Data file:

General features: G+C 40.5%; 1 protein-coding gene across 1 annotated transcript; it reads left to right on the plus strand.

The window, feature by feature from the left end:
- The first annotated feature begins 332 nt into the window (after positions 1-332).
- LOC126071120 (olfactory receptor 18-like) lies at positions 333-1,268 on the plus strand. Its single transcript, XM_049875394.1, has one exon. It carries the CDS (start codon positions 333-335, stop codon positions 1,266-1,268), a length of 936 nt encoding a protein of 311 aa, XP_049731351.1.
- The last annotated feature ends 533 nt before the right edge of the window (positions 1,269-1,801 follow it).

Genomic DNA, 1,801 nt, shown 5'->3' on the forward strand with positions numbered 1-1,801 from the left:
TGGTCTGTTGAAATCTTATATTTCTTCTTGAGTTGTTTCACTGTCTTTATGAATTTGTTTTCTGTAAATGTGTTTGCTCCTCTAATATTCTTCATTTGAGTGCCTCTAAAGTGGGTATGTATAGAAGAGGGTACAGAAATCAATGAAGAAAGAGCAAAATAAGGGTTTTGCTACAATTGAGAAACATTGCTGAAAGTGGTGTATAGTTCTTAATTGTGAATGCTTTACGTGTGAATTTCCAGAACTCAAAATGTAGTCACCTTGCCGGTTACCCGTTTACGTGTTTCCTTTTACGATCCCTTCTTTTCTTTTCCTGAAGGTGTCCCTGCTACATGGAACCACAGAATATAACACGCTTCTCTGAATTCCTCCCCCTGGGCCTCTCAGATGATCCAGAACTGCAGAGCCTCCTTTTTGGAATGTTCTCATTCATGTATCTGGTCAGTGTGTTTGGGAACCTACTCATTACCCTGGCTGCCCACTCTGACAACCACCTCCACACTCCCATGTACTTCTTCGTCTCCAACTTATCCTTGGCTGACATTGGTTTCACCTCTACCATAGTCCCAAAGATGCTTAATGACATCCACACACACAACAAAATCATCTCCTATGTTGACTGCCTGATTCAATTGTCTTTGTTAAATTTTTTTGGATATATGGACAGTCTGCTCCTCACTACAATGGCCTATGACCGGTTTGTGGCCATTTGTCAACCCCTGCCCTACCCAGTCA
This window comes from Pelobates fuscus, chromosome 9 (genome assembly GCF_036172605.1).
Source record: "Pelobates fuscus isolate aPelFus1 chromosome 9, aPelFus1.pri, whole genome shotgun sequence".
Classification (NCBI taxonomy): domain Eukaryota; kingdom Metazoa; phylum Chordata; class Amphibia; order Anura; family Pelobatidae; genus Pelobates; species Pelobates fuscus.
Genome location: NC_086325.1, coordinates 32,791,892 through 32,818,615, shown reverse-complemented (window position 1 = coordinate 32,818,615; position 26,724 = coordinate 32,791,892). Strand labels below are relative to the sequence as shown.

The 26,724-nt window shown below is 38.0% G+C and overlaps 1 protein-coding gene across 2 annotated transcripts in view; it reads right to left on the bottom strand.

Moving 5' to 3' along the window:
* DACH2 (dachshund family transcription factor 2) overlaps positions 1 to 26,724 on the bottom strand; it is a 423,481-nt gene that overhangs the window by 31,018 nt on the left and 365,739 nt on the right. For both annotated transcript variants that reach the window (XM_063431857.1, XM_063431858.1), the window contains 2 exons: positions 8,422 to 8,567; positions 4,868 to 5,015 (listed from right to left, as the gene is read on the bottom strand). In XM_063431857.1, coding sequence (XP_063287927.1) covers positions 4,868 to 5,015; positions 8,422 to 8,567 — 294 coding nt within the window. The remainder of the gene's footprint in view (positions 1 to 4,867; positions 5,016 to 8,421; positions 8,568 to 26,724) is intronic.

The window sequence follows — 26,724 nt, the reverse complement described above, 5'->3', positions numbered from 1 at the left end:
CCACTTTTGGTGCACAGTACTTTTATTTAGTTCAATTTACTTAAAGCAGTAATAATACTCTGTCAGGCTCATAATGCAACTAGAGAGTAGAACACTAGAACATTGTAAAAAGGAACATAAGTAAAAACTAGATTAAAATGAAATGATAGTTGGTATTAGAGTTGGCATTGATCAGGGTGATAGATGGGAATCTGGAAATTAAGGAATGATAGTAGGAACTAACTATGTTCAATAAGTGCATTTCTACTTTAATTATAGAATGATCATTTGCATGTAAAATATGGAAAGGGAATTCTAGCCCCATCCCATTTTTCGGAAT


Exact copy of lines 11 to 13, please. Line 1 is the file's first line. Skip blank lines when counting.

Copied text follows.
Genome location: NC_086325.1, coordinates 32,791,892 through 32,818,615, shown reverse-complemented (window position 1 = coordinate 32,818,615; position 26,724 = coordinate 32,791,892). Strand labels below are relative to the sequence as shown.

The 26,724-nt window shown below is 38.0% G+C and overlaps 1 protein-coding gene across 2 annotated transcripts in view; it reads right to left on the bottom strand.

Moving 5' to 3' along the window: